Tillett was exploring a more global brand presence for his Kroma” line of cosmetics. To do that he would need celebrity endorsement deals. So in 2010, his representatives held discussions with TLK Fusion, which acted as Kardashian’s product-placement agent for a show Kim was producing, the unforgivable The Spin Room. The discussions went well for a time and then suddenly stopped for no reason. A few months later behold! Boldface has a brilliant new idea for a cosmetics product line they call “Khroma.” Boldface paid the Kardashians an upfront advance of $1 million for licensing rights with guaranteed minimum royalty payments of $4.6 million to $5.2 million.
Boldface error or a Boldface Lie?
Tillett represented by attorneys Elliot Gipson and Gregory Fayer at Fayer Gipson responded with a 10 million dollar counter claim, that in our humble opinion he is going to win.
Judge Collins ruled a motion for a preliminary injunction in Tillett’s favor. Judge Collins ruling “compared the two brands based on similarity, “sound identical” and “appear nearly identical.” Judge Collins also finds that “both parties sell cosmetics, and in fact, some of their products are identical, such as eye shadow, lip gloss lines, foundation and bronze” for example.
Judge Collins writes, “Boldface’s product line are backed by the Kardashians’ nationwide fame, and Boldface’s product line has received extensive nationwide media coverage, shown to millions of viewers on the Kardashian’s reality television show. The line has been promoted on each of the Kardashian sister’s websites and to the national press. “Boldface’s ability to saturate the marketplace creates a potential that consumers will assume that Tillett’s “Kroma” refers to Boldface “Khroma”, and thus perceive that the businesses are somehow associated,'” writes the judge, who was also shown examples of Tillett’s clients experiencing actual confusion.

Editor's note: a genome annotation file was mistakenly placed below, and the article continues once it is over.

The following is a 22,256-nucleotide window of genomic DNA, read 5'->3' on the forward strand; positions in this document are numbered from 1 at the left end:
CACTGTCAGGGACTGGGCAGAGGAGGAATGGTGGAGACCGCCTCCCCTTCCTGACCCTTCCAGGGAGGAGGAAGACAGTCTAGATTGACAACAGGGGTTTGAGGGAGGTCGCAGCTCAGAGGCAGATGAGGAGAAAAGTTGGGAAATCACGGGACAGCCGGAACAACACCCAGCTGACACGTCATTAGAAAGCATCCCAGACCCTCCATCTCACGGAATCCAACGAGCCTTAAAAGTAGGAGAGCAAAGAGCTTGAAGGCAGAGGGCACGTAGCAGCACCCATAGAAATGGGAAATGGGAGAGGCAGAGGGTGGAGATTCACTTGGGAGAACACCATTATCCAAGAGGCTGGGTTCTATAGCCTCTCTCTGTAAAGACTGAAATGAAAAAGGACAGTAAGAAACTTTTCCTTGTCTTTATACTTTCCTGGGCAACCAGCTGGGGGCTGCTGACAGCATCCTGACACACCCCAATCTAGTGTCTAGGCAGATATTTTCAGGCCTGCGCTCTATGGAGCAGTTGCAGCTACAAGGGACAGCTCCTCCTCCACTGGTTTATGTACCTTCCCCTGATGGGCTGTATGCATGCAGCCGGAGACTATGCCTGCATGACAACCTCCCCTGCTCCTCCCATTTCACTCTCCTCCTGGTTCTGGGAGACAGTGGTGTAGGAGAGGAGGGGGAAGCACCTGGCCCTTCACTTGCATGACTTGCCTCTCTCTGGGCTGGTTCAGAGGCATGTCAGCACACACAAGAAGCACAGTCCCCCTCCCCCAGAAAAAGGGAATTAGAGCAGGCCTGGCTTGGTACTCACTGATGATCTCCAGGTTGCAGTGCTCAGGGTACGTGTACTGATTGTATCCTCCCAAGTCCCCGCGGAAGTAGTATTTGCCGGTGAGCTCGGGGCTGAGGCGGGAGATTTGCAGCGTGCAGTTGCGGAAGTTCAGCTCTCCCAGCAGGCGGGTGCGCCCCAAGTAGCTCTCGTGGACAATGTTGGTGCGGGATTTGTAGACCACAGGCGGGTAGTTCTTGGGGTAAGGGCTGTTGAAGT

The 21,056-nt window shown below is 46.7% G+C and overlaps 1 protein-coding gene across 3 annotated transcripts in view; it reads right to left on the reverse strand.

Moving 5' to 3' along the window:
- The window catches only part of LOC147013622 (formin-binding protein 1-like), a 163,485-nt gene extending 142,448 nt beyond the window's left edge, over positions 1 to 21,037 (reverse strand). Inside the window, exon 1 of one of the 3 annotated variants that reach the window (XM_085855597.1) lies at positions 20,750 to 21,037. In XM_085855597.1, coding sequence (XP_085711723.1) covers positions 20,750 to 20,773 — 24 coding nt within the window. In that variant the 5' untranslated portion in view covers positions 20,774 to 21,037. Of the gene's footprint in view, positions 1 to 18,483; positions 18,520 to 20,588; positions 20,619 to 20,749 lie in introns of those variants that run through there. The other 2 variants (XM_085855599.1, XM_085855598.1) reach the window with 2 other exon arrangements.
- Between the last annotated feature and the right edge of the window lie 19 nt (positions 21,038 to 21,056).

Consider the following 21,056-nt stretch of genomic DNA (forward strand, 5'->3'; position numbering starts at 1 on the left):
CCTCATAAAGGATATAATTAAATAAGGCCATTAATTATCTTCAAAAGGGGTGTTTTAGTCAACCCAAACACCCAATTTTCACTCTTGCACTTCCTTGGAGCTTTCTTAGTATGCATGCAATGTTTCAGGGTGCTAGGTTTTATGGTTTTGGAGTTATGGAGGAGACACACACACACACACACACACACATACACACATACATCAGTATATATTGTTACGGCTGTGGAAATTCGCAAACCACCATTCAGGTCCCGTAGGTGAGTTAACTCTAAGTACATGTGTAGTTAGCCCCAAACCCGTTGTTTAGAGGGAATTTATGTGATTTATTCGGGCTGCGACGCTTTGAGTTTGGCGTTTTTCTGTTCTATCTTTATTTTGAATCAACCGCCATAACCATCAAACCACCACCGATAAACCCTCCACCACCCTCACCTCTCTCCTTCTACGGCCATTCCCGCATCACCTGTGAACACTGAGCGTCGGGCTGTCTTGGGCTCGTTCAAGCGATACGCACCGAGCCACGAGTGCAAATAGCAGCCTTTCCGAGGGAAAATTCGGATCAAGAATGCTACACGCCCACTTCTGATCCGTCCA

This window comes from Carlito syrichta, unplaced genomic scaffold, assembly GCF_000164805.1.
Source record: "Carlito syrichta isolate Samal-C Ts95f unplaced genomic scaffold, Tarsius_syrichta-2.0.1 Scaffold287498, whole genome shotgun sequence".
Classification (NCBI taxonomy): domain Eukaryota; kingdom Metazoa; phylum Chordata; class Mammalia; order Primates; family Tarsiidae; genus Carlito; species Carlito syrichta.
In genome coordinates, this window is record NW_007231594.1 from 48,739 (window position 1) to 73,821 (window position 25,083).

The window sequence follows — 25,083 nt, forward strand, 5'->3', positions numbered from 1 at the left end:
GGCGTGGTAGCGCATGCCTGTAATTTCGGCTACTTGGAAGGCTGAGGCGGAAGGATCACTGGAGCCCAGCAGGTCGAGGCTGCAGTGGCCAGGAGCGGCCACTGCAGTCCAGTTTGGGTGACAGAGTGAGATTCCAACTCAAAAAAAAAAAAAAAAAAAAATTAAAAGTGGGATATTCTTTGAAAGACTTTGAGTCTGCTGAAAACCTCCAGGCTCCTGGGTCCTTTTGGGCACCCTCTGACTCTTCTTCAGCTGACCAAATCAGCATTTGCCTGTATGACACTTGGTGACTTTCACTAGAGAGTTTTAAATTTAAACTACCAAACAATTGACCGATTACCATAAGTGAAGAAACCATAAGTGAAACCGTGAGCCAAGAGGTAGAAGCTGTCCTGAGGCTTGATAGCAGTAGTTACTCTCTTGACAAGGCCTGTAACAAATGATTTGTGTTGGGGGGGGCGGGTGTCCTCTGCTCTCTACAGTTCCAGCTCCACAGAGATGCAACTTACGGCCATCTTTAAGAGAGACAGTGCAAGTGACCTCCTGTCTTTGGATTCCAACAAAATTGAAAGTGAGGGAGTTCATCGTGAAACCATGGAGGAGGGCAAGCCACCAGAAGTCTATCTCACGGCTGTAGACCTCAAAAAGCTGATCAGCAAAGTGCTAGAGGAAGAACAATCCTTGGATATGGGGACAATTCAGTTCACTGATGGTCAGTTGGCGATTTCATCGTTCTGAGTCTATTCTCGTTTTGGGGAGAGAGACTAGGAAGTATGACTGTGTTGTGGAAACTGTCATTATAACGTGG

Boldface tried to convince Judge Collins to the vastness of the cosmetic playing field and there was room enough for all to experience growth but Judge Collins didn’t find the argument warranted consideration via the loss of Tillett’s decade old business.
Now Boldface has other worries, like breach of contract with its retail partners, including Sears ,not to mention all the ad work in every rag on the newsstands and check out lines. We are talking millions of dollars in loss. Boldface will begin hemorrhaging money, as 5,321 stores in 48 states are no longer accepting the “Khroma” products. So what will happen to the sweatshops in third world counties who manufactured the Khroma product lines? I see re-branding coming. Like magic it’s the new Kardashian’s line, ‘Copycat’.
The judge writes that she “is well-aware of the impact an injunction will have on Boldface’s business, which could amount to millions of dollars in losses. But the Court is also fully convinced that withholding an injunction will destroy Tillett’s business, which it has built over a decade, causing losses of hundreds of thousands (and perhaps millions) of dollars in past investment and future revenue.”
Spy Hollywood is not questioning the Kardashian’s product itself or its usability versus value. We are questioning the strategy on branding. Sometimes you get caught when you steal an idea or brand name. Maybe they should call it ‘Karma’? Oh no, that’s already taken by Fisker. So is it a Make Up Or Cover Up? You be the judge.